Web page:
Cehovic-Dixneuf v. Wong, No. 17-1532 (7th Cir. 2018)Annotate this Case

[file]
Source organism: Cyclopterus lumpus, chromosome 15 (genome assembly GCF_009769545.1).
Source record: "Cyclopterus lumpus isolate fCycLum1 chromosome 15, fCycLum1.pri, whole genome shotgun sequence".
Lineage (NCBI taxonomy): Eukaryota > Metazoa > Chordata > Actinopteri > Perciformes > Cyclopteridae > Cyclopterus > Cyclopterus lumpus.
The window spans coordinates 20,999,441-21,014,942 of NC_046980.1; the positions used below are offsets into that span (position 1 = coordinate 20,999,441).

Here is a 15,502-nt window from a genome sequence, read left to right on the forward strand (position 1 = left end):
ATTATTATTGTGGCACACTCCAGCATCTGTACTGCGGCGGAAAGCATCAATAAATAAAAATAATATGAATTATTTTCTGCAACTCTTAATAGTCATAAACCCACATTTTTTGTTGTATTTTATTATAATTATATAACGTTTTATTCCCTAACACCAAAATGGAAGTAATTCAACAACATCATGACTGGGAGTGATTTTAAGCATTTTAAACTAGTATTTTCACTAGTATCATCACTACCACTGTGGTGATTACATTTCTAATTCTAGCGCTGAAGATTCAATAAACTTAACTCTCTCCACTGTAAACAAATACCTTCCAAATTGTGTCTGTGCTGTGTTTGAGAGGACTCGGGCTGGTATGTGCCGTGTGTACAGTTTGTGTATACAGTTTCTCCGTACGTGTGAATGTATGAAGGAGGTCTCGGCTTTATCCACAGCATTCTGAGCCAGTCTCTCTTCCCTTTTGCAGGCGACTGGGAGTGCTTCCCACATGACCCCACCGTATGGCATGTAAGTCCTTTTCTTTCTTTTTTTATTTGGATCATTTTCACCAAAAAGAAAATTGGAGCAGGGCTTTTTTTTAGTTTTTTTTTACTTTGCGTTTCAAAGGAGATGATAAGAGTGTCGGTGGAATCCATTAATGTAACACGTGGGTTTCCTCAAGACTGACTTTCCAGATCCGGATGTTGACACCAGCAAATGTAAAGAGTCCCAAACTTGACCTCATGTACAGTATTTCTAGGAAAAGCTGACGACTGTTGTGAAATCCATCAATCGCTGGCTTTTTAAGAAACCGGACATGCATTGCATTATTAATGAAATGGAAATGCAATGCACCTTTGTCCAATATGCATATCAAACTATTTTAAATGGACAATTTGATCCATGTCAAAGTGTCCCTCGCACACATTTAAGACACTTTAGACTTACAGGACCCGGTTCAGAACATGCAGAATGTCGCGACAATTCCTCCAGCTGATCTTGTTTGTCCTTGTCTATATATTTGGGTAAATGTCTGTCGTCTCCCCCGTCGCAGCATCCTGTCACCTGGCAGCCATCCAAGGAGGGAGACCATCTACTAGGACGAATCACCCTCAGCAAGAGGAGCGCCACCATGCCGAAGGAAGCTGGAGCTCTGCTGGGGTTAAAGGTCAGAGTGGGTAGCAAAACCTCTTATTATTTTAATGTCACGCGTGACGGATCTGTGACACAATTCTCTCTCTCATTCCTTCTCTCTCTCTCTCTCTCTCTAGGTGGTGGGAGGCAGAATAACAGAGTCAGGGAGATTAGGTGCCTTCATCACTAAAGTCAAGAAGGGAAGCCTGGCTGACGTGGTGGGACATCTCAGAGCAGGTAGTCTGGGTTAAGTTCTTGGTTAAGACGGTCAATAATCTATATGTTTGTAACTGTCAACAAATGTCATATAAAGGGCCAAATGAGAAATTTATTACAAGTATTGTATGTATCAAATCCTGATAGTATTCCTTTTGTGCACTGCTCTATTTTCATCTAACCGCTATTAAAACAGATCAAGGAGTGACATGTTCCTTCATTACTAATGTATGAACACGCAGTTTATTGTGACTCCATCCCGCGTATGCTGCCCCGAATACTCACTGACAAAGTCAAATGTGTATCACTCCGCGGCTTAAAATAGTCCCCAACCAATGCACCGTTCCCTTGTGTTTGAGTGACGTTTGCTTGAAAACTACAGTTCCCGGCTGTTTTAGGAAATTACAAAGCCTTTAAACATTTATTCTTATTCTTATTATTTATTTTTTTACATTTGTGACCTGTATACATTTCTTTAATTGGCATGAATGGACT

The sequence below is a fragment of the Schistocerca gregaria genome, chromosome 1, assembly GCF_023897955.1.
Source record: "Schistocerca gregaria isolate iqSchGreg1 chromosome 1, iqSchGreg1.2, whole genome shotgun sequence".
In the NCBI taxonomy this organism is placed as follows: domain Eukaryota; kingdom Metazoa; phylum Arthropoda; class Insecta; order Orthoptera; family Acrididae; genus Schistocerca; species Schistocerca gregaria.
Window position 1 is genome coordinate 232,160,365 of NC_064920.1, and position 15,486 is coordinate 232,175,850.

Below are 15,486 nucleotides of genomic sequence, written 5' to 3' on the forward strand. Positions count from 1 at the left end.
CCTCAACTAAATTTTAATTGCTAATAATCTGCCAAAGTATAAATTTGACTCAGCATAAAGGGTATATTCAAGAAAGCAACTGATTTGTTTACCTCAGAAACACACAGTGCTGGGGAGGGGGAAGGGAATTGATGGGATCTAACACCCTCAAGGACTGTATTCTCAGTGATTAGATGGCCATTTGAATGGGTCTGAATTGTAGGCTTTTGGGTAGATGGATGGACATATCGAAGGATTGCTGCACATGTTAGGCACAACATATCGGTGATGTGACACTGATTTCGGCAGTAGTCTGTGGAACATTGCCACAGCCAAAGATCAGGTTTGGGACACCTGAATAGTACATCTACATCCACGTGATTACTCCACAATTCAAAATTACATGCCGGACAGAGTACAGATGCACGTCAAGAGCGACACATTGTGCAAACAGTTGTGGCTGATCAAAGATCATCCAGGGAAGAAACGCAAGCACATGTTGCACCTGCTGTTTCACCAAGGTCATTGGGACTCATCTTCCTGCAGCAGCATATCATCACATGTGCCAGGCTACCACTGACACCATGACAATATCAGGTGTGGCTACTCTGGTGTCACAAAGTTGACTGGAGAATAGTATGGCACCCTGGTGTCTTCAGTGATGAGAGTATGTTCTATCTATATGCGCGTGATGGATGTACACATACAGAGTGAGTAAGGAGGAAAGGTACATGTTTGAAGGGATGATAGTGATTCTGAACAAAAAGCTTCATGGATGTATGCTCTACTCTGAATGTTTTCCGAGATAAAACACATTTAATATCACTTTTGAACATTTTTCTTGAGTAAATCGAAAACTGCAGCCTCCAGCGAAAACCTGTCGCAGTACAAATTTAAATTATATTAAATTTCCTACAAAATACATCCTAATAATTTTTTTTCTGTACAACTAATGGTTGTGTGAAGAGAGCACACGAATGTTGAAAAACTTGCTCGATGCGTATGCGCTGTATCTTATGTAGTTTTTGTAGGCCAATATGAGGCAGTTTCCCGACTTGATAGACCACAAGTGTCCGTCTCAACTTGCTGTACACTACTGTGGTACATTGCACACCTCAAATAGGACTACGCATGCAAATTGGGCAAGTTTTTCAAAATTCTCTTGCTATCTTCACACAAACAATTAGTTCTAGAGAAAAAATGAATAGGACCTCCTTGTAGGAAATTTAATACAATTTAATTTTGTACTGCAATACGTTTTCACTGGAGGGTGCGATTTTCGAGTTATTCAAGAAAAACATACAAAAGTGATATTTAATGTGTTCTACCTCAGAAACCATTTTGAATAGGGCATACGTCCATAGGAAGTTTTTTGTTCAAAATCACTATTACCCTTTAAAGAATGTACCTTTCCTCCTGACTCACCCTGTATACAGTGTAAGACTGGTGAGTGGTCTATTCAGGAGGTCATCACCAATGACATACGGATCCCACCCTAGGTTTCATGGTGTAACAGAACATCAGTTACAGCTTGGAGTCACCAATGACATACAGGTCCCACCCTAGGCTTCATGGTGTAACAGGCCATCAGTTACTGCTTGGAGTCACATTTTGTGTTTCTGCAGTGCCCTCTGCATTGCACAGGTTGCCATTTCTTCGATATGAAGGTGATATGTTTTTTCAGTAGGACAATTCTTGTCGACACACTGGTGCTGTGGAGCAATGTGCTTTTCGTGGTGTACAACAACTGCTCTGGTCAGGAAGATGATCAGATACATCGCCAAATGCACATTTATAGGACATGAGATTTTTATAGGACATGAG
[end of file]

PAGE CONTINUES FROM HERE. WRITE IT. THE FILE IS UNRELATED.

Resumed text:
Cehovic’s employer offered its employees an insurance benefit plan through ReliaStar. Cehovic had two ReliaStar policies: a basic policy with a death benefit of $263,000, and a supplemental policy with a death benefit of $788,000. Both listed his sister, Cehovic‐Dixneuf, as the sole and primary beneficiary. After Cehovic died, his ex‐wife claimed that she and the child she had with Cehovic were entitled to the death benefits from the supplemental policy. The district court granted summary judgment for Cehovic‐Dixneuf. The Seventh Circuit affirmed. The Employee Retirement Income Security Act (ERISA) requires administrators of employee benefit plans to comply with the documents that control the plans, 29 U.S.C. 1104(a)(1)(D). For life insurance policies, that means death benefits are paid to the beneficiary designated in the policy, notwithstanding equitable arguments or claims that others might assert. The supplemental policy is governed by ERISA even though Cehovic paid all of its premiums without any direct subsidy from the employer. Cehovic’s employer performed all administrative functions associated with the maintenance of the policy. The plan description made clear that the supplemental life insurance policy would remain part of the employer’s group policy, but could be converted to an individual policy in certain situations. Nothing in the record shows that Cehovic executed a conversion.